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  • Research article
  • Open Access

Time-scale of minor HIV-1 complex circulating recombinant forms from Central and West Africa

BMC Evolutionary BiologyBMC series – open, inclusive and trusted201616:249

  • Received: 10 August 2016
  • Accepted: 8 November 2016
  • Published:



Several HIV-1 circulating recombinant forms with a complex mosaic structure (CRFs_cpx) circulate in central and western African regions. Here we reconstruct the evolutionary history of some of these complex CRFs (09_cpx, 11_cpx, 13_cpx and 45_cpx) and further investigate the dissemination dynamic of the CRF11_cpx clade by using a Bayesian coalescent-based method.


The analysis of two HIV-1 datasets comprising 181 pol (36 CRF09_cpx, 116 CRF11_cpx, 20 CRF13_cpx and 9 CRF45_cpx) and 125 env (12 CRF09_cpx, 67 CRF11_cpx, 17 CRF13_cpx and 29 CRF45_cpx) sequences pointed to quite consistent onset dates for CRF09_cpx (~1966: 1958–1979), CRF11_cpx (~1957: 1950–1966) and CRF13_cpx (~1965: 1958–1973) clades; while some divergence was found for the estimated date of origin of CRF45_cpx clade [pol = 1970 (1964–1976); env = 1960 (1952–1969)]. Phylogeographic reconstructions indicate that the HIV-1 CRF11_cpx clade most probably emerged in Cameroon and from there it was first disseminated to the Central Africa Republic and Chad in the early 1970s and to other central and western African countries from the early 1980s onwards. Demographic reconstructions suggest that the CRF11_cpx epidemic grew between 1960 and 1990 with a median exponential growth rate of 0.27 year−1, and stabilized after.


These results reveal that HIV-1 CRFs_cpx clades have been circulating in Central Africa for a period comparable to other much more prevalent HIV-1 group M lineages. Cameroon was probably the epicenter of dissemination of the CRF11_cpx clade that seems to have experienced a long epidemic growth phase before stabilization. The epidemic growth of the CRF11_cpx clade was roughly comparable to other HIV-1 group M lineages circulating in Central Africa.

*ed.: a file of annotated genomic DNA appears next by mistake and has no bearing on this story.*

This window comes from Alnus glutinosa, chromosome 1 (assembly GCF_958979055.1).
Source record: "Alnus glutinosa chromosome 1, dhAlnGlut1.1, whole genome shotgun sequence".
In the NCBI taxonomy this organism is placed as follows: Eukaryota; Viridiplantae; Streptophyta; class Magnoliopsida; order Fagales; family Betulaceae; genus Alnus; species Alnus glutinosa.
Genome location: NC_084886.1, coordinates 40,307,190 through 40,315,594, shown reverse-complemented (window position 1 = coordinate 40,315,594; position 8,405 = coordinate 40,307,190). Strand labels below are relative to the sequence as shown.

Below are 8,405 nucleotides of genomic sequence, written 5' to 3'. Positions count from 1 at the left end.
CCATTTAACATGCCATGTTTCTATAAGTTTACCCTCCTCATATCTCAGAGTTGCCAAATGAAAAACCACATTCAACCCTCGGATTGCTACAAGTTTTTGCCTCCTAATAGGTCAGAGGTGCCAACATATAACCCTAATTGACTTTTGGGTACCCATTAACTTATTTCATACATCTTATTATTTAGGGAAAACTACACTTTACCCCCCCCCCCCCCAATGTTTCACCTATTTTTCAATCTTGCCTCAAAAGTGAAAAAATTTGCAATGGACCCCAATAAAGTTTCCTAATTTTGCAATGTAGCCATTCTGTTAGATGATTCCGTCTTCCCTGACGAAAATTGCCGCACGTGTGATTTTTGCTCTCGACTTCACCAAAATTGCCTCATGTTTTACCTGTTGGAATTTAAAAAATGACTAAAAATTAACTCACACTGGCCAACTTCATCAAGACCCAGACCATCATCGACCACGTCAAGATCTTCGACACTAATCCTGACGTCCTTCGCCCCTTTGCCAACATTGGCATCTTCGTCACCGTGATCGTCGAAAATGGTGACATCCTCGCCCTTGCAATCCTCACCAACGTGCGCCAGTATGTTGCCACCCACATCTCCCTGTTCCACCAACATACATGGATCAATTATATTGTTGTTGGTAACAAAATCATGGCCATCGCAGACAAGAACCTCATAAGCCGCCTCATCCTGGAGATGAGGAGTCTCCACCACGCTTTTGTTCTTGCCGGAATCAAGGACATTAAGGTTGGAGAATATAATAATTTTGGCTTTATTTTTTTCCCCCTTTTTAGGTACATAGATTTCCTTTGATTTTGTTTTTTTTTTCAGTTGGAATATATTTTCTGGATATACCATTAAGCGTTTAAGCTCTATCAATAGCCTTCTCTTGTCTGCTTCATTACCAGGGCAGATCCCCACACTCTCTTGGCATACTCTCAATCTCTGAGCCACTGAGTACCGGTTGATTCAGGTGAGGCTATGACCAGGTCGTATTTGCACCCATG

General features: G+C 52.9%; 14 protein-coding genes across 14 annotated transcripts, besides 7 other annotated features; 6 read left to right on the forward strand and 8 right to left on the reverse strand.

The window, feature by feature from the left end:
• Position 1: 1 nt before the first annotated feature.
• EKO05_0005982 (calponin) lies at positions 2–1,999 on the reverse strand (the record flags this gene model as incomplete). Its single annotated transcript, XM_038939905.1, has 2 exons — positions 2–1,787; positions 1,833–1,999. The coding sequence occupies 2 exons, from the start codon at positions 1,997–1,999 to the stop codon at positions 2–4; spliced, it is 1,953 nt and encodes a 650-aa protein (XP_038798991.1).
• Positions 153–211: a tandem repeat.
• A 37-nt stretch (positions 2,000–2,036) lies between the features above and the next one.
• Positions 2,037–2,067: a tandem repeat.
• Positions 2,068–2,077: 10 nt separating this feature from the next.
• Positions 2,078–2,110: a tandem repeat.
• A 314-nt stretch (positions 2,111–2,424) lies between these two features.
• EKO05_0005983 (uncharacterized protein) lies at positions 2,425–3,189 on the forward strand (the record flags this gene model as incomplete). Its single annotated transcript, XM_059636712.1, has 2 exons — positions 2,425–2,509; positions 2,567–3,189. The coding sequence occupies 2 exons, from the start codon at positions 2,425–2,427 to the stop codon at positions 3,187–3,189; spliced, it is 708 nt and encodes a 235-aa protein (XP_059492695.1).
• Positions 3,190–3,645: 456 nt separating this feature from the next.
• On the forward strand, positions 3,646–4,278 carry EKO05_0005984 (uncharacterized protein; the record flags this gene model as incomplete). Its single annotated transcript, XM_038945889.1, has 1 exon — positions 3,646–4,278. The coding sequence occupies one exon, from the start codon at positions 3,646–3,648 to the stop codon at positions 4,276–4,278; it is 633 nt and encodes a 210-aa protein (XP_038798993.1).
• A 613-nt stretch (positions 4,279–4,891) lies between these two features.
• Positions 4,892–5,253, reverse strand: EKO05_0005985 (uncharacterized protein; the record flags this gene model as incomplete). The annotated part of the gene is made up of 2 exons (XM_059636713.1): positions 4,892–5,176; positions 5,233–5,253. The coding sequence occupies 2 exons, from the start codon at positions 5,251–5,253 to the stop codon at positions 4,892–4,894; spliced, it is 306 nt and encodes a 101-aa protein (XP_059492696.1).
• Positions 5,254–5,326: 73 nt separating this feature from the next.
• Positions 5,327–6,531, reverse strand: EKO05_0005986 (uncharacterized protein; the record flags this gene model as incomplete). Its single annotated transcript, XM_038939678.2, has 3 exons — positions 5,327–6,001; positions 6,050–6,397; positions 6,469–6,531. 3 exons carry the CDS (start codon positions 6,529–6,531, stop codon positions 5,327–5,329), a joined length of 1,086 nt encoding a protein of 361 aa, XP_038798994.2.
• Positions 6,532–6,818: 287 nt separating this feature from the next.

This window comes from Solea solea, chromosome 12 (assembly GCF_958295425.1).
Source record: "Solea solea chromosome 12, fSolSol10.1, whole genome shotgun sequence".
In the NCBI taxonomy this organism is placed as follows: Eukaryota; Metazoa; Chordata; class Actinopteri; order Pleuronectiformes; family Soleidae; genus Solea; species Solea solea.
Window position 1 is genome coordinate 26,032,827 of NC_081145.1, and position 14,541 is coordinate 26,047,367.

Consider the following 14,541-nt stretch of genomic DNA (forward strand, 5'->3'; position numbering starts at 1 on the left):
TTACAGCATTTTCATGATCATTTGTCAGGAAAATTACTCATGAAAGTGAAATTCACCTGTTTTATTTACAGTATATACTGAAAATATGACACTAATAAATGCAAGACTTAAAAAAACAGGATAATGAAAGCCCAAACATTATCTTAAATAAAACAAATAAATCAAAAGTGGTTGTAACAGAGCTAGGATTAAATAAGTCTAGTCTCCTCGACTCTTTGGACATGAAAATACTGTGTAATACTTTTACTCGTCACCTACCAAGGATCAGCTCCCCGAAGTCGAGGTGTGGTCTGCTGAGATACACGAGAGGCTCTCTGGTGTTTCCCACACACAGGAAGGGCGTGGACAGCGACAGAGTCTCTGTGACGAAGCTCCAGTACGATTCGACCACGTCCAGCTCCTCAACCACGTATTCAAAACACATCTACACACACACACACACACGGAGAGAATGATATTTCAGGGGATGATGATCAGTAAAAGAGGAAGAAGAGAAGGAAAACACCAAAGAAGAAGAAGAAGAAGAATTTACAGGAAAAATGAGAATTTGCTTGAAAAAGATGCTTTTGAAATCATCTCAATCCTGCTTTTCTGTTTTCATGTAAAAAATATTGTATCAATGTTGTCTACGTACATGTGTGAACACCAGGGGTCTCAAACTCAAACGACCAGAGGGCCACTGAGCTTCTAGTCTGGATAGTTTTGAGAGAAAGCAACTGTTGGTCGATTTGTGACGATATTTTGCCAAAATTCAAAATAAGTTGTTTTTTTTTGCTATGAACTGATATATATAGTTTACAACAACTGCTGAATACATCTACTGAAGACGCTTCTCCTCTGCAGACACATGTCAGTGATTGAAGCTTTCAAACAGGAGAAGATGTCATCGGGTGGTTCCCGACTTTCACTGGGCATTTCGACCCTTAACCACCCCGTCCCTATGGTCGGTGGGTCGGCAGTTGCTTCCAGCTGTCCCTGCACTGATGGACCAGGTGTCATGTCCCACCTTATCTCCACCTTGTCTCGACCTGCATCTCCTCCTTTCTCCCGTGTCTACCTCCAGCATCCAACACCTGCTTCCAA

• HIV-1
  • Complex CRFs
  • Africa
  • Phylodynamics
  • Phylogeography


The HIV-1 group M epidemic started to spread in Kinshasa (Democratic Republic of Congo - DRC) long before the identification of the first AIDS cases in western countries [1, 2]. While still confined to Central Africa, the HIV-1 group M diversified into several lineages known nowadays as subtypes (named A-D, F-H, J and K) and inter-subtype recombinant forms [1]. Recombinants between HIV-1 subtypes are designated as circulating recombinant forms (CRFs; 79 described to date [Los Alamos HIV database;]) if the variant is found in at least three individuals with no direct epidemiological linkage, and, if the CRF is composed by sequences originating from more than two subtypes, it is classified as complex [3]. The CRFs are increasingly becoming relevant to the HIV-1 epidemic, since the global proportion of all CRFs combined increased from 11.5% in 2000–2003 to 16% in 2004–2007 [4].

Some of the complex CRFs (including CRF04_cpx [5], CRF06_cpx [6], CRF09_cpx [7], CRF11_cpx [8], CRF13_cpx [9], CRF18_cpx [10], CRF25_cpx [11], CRF27_cpx [12], CRF37_cpx [13], CRF45_cpx [14] and CRF49_cpx [15]) carry fragments of rare subtypes (e.g., subtypes H, J and K) and divergent unclassified (U) lineages likely derived from parental strains that may predate the current subtypes [16]. Some of these complex CRFs are widely dispersed in a given African region and reaching particularly high prevalence (40–50%) in certain countries, such as the CRF06_cpx in Burkina Faso [17] and the CRF11_cpx in the Central African Republic [18]. Others complex CRFs circulate at a very low prevalence (<5%) throughout several countries from West (CRF09_cpx and CRF49_cpx) [15, 17, 1921] and Central (CRF13_cpx, CRF45_cpx) [2225] Africa. The remaining of those complex CRFs were sporadically detected in Africa, but have successfully disseminated to other locations, as the CRF04_cpx in Greece and Cyprus [26, 27] and the CRF18_cpx in Cuba [10].

Information about the time-scale, migration routes and population dynamics of those complex CRFs (CRFs_cpx) are scarce. Previous studies conducted by our group support that the CRF06_cpx epidemic in West Africa probably originated from the regional dissemination of a single founder strain introduced in Burkina Faso around the late 1970s [28], while the CRF18_cpx epidemic in Cuba probably resulted from the local expansion of a single founder strain introduced in the country at the early 1990s [29]. Although these estimates supports a relative recent origin for CRF06_cpx and CRF18_cpx epidemics in West Africa and Cuba, these and other CRFs_cpx carrying fragments of rare subtypes and U lineages probably arose in Central Africa several years earlier. The precise onset dates of the CRFs_cpx clades at the epicenter, however, remain largely unknown.